The meantime has a purpose, but it’s usually longer than we’d like it to be. It’s the part the movies puts into a montage. It’s where the newbie and mentor finally are on the same page and we see the protagonist running in the snow, punching bags, or studying all night. It’s about three minutes long and has nifty music, and man, wouldn’t it be awesome if we could just do the tough part of this journey in a montage?

*sings * I need a montage, a MONTAGE!

We all want to reach the mountain top , but nothing grows there. We will spend most of our lives in the valley on our way to the next mountain and the next. Once you finish your first book, then you need to edit, to publish. Then there is the next book and the next. Mountain after mountain with valley in between.

But the valley is where we grow. Valley is meantime. Make your meantime count. Learn, make friends, forge relationships. Instead of fixating on sales numbers of your book, let it go. Write more. Read about the craft. Take craft classes and write more books. Meantime is everything and if we don’t learn to enjoy it, we miss out on the largest part of life.

Do you struggle with your meantime? Is it hard waiting? I know I am still growing in that area for sure! Have you become good at waiting? Do you find joy in your meantime? How? Tell us about it!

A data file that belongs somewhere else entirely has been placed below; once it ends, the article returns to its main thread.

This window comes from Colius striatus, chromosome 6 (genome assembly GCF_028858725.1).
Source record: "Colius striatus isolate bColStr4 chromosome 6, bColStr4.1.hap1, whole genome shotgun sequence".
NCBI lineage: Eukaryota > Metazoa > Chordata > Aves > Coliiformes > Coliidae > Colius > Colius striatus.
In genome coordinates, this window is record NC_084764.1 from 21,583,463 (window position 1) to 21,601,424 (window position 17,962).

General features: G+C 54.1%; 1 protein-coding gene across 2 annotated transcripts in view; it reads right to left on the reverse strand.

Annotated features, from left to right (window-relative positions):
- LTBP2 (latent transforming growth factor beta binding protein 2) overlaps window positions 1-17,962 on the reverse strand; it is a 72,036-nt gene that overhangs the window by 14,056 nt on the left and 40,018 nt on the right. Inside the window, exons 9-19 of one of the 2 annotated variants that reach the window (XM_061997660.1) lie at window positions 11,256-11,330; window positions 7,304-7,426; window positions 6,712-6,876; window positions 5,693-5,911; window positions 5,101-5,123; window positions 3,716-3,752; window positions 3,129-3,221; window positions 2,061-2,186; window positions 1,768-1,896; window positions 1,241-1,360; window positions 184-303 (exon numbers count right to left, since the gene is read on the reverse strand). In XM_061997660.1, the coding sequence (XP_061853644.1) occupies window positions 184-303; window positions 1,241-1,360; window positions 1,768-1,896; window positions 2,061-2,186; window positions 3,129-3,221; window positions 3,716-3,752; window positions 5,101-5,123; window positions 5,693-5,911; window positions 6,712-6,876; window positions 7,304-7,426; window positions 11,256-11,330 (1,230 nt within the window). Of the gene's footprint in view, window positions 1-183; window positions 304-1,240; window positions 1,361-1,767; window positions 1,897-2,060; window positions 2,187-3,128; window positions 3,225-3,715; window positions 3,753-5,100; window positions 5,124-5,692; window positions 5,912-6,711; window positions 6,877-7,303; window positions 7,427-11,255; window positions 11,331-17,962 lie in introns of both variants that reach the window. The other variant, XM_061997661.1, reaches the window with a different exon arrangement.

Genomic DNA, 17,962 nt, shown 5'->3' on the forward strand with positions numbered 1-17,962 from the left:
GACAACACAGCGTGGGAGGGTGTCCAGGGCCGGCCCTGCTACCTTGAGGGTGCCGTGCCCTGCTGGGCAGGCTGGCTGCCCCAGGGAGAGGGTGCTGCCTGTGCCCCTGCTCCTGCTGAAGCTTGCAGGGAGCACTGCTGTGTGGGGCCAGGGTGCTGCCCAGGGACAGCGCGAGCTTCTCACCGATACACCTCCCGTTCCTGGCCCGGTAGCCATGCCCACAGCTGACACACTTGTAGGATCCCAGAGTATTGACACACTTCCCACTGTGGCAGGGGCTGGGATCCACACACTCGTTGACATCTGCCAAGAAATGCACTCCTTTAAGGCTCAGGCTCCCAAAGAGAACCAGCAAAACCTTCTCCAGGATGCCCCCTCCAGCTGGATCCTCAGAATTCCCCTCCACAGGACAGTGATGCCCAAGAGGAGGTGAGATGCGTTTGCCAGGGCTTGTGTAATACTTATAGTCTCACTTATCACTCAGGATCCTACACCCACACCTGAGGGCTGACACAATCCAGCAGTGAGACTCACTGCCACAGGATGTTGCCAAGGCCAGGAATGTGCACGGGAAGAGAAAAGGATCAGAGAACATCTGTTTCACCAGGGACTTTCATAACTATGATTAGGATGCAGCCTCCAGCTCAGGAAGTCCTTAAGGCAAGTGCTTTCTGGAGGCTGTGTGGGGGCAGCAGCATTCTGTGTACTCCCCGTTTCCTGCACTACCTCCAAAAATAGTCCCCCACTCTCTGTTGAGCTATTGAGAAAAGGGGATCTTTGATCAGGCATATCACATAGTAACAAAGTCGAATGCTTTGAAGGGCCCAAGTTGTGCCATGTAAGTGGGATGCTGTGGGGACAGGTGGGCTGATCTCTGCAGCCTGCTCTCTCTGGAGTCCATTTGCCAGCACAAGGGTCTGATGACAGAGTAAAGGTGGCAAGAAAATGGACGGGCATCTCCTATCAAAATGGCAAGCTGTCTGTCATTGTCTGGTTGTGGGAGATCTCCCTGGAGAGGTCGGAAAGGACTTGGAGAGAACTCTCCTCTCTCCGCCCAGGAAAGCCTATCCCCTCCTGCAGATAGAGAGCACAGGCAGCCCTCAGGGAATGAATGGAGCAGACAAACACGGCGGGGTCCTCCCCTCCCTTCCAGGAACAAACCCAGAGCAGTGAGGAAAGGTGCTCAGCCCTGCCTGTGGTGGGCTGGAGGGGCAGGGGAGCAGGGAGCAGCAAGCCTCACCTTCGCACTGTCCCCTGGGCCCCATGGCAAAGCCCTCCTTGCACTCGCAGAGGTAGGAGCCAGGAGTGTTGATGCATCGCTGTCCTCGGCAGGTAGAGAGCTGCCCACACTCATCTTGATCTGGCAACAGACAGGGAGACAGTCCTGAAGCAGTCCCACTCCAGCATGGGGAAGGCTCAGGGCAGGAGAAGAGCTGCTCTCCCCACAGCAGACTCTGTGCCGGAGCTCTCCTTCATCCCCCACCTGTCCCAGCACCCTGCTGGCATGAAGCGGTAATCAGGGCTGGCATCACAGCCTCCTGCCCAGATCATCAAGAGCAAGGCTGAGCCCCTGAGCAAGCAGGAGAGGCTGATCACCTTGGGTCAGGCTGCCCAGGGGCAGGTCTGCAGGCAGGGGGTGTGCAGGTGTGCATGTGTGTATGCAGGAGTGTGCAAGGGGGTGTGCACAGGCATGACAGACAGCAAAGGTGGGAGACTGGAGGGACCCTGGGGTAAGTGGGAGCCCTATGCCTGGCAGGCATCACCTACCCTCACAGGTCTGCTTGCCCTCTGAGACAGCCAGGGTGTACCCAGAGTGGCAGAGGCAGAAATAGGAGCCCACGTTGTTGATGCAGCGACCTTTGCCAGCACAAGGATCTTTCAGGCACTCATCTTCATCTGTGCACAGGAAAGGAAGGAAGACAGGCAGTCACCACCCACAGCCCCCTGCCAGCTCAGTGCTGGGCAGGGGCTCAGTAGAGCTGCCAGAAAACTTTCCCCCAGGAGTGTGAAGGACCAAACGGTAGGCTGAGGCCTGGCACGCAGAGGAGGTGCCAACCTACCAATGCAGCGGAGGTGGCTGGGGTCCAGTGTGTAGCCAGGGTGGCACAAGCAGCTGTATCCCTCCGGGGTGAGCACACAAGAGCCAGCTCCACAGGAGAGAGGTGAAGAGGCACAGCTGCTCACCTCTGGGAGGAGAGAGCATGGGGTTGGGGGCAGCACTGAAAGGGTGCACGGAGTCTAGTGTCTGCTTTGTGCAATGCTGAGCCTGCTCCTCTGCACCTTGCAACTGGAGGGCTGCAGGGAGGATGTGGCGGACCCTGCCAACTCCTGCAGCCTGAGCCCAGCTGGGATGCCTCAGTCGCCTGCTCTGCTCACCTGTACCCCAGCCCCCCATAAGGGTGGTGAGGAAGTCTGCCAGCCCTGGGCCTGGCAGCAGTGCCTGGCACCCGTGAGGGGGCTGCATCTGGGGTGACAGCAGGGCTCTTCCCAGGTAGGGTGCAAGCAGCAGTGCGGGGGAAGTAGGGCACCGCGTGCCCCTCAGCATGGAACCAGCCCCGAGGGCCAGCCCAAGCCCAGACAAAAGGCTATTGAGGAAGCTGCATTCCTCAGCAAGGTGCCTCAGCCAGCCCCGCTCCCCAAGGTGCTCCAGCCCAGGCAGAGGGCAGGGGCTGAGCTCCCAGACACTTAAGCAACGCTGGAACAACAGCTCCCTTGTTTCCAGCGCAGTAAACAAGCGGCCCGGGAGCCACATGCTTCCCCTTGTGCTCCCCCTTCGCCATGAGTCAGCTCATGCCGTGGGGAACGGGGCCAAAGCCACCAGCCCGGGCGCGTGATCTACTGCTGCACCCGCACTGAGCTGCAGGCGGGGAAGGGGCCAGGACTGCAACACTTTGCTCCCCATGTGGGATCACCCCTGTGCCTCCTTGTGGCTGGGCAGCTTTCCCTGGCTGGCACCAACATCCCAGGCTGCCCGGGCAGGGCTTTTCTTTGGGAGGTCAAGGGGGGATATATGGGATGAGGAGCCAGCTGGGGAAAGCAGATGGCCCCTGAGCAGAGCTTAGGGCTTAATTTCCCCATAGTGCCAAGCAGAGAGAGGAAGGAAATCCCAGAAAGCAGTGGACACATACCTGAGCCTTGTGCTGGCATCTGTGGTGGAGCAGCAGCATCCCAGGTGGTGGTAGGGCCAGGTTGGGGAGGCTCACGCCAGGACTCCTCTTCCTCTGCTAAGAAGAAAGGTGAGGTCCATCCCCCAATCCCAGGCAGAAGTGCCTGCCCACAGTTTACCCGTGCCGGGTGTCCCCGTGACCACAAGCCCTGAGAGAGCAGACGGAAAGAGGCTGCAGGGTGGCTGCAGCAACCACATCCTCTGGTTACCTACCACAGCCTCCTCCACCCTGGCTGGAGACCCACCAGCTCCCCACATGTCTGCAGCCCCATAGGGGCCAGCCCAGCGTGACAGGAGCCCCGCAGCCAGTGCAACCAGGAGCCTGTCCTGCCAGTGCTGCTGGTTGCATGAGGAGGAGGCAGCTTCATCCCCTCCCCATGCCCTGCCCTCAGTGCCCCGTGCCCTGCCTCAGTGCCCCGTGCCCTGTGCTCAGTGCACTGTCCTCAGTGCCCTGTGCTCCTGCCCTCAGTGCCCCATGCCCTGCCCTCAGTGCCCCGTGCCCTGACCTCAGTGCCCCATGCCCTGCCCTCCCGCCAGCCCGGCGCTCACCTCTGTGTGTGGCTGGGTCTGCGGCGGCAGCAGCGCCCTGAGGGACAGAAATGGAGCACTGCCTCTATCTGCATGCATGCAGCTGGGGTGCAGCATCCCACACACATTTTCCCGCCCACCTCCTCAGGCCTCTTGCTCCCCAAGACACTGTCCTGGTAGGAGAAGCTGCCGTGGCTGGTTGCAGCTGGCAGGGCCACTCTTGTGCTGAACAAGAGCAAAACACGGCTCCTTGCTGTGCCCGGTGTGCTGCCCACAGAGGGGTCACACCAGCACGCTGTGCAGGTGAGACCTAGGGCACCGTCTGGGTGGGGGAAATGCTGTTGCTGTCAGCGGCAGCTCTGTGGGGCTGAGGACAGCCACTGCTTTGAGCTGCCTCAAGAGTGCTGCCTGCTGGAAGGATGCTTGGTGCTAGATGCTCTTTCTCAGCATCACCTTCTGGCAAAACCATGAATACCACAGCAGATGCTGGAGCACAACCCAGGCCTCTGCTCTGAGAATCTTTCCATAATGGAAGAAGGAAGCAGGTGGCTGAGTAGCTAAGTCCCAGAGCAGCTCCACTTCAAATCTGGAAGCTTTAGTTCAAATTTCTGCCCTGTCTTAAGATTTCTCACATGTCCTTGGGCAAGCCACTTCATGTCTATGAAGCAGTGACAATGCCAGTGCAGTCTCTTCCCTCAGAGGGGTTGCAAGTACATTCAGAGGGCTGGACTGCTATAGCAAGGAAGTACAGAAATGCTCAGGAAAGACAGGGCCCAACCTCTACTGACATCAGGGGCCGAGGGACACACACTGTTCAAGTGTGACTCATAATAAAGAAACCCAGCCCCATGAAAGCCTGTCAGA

I love hearing from you!

To prove it and show my love, for the month of March, everyone who leaves a comment I will put your name in a hat. If you comment and link back to my blog on your blog, you get your name in the hat twice. If you leave a comment, and link back to my blog, and mention my book We Are Not Alone in your blog…you get your name in the hat THREE times. What do you win? The unvarnished truth from yours truly.

I will pick a winner once a month and it will be a critique of the first 20 pages of your novel, or your query letter, or your synopsis (5 pages or less).

And also, winners have a limited time to claim the prize, because what’s happening is there are actually quite a few people who never claim the critique, so I never know if the spam folder ate it or to look for it and then people miss out. I will also give my corporate e-mail to insure we connect and I will only have a week to return the 20 page edit.

At the end of March I will pick a winner for the monthly prize. Good luck!

You can enter Kristen’s contest by clicking here and leaving a comment on Kristen’s excellent blog: http://warriorwriters.wordpress.com/2013/03/05/to-find-success-learn-to-embrace-the-meantime/

BTW–This blog post is an outreach of David Stearman Ministries. Please feel free to check out David’s latest adventure novel, Hummingbird, by clicking here: http://www.amazon.com/Hummingbird-ebook/dp/B008QMSBW8